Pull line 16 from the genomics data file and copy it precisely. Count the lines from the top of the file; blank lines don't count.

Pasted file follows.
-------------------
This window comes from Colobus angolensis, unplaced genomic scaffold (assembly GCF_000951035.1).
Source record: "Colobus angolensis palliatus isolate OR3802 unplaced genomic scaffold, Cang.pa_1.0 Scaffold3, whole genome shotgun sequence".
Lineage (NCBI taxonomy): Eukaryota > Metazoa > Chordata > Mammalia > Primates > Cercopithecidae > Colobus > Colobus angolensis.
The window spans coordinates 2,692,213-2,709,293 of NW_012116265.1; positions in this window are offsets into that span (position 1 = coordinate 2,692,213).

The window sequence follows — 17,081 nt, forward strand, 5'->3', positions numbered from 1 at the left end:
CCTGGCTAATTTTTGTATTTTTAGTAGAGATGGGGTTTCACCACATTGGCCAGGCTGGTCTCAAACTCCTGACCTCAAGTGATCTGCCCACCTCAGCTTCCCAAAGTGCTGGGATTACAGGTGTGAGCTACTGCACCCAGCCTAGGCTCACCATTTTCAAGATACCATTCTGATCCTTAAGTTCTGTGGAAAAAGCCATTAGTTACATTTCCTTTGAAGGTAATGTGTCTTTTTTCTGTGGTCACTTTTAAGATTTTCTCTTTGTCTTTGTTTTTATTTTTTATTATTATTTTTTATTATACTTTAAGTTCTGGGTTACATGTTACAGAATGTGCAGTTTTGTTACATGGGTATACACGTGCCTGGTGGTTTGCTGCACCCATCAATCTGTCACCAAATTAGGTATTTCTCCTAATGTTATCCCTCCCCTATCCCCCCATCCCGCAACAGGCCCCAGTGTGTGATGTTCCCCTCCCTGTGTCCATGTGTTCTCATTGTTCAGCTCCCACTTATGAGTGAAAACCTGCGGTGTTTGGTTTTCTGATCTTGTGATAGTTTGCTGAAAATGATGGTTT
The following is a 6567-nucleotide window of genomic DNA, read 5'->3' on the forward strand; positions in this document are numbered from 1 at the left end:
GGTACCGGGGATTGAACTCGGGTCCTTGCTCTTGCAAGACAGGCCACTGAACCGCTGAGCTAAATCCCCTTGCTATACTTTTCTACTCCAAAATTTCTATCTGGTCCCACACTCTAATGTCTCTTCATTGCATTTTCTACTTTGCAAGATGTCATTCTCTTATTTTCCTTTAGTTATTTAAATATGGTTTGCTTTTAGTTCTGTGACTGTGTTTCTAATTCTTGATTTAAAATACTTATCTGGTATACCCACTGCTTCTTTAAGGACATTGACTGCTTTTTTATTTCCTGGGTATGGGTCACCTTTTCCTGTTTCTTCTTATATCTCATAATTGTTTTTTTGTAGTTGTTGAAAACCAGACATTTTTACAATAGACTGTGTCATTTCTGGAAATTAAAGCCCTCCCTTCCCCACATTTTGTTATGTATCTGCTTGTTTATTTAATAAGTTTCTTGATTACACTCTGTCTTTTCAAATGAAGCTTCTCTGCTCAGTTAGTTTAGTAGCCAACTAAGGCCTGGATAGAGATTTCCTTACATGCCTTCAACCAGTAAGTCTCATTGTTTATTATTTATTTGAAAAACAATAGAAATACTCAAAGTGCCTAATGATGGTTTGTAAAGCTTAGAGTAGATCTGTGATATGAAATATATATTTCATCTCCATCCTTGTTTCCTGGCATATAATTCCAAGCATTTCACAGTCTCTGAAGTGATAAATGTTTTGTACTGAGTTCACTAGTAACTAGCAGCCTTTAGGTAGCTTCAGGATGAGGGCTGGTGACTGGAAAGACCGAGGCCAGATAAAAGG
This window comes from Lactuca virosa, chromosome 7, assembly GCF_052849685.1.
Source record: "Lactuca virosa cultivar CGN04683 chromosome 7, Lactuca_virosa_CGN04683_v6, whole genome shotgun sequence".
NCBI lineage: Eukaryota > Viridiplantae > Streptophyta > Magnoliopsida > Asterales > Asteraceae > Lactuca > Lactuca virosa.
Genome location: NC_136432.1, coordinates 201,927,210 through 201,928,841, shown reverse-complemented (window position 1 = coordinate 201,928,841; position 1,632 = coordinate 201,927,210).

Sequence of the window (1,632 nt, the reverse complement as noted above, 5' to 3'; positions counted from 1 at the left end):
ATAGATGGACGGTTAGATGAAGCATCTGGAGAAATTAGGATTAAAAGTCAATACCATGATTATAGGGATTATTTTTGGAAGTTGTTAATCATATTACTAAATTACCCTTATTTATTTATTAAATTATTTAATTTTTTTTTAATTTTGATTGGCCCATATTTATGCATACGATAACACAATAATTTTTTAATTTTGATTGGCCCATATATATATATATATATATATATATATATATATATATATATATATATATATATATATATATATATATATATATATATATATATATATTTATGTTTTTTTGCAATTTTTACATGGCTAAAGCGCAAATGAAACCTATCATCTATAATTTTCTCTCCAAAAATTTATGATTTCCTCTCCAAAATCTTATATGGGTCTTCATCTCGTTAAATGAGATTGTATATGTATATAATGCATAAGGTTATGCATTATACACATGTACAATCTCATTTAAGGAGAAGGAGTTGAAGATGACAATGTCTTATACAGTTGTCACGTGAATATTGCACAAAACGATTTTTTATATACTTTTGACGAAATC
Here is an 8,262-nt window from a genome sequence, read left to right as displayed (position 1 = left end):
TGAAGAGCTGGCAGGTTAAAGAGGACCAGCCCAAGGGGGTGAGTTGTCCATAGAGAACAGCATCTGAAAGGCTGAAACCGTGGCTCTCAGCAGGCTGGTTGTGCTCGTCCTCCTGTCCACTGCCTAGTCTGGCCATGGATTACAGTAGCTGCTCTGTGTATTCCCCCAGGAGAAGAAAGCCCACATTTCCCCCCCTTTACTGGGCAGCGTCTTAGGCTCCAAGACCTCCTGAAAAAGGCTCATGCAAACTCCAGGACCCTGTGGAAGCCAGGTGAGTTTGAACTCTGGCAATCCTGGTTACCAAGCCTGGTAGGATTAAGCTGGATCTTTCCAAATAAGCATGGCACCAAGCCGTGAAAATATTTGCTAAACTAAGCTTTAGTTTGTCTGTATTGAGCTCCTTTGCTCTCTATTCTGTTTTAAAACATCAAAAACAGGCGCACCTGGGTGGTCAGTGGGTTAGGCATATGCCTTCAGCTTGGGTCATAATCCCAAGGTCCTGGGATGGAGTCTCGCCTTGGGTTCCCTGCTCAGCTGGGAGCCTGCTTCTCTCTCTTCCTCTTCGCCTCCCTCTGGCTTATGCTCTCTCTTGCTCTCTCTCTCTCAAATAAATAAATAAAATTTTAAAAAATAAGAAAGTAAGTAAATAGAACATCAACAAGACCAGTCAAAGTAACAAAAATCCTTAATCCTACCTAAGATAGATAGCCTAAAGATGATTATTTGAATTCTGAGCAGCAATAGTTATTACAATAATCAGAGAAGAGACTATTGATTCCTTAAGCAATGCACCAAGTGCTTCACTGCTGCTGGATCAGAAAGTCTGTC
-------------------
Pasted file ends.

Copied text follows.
TGAAGAGCTGGCAGGTTAAAGAGGACCAGCCCAAGGGGGTGAGTTGTCCATAGAGAACAGCATCTGAAAGGCTGAAACCGTGGCTCTCAGCAGGCTGGTTGTGCTCGTCCTCCTGTCCACTGCCTAGTCTGGCCATGGATTACAGTAGCTGCTCTGTGTATTCCCCCAGGAGAAGAAAGCCCACATTTCCCCCCCTTTACTGGGCAGCGTCTTAGGCTCCAAGACCTCCTGAAAAAGGCTCATGCAAACTCCAGGACCCTGTGGAAGCCAGGTGAGTTTGAACTCTGGCAATCCTGGTTACCAAGCCTGGTAGGATTAAGCTGGATCTTTCCAAATAAGCATGGCACCAAGCCGTGAAAATATTTGCTAAACTAAGCTTTAGTTTGTCTGTATTGAGCTCCTTTGCTCTCTATTCTGTTTTAAAACATCAAAAACAGGCGCACCTGGGTGGTCAGTGGGTTAGGCATATGCCTTCAGCTTGGGTCATAATCCCAAGGTCCTGGGATGGAGTCTCGCCTTGGGTTCCCTGCTCAGCTGGGAGCCTGCTTCTCTCTCTTCCTCTTCGCCTCCCTCTGGCTTATGCTCTCTCTTGCTCTCTCTCTCTCAAATAAATAAATAAAATTTTAAAAAATAAGAAAGTAAGTAAATAGAACATCAACAAGACCAGTCAAAGTAACAAAAATCCTTAATCCTACCTAAGATAGATAGCCTAAAGATGATTATTTGAATTCTGAGCAGCAATAGTTATTACAATAATCAGAGAAGAGACTATTGATTCCTTAAGCAATGCACCAAGTGCTTCACTGCTGCTGGATCAGAAAGTCTGTC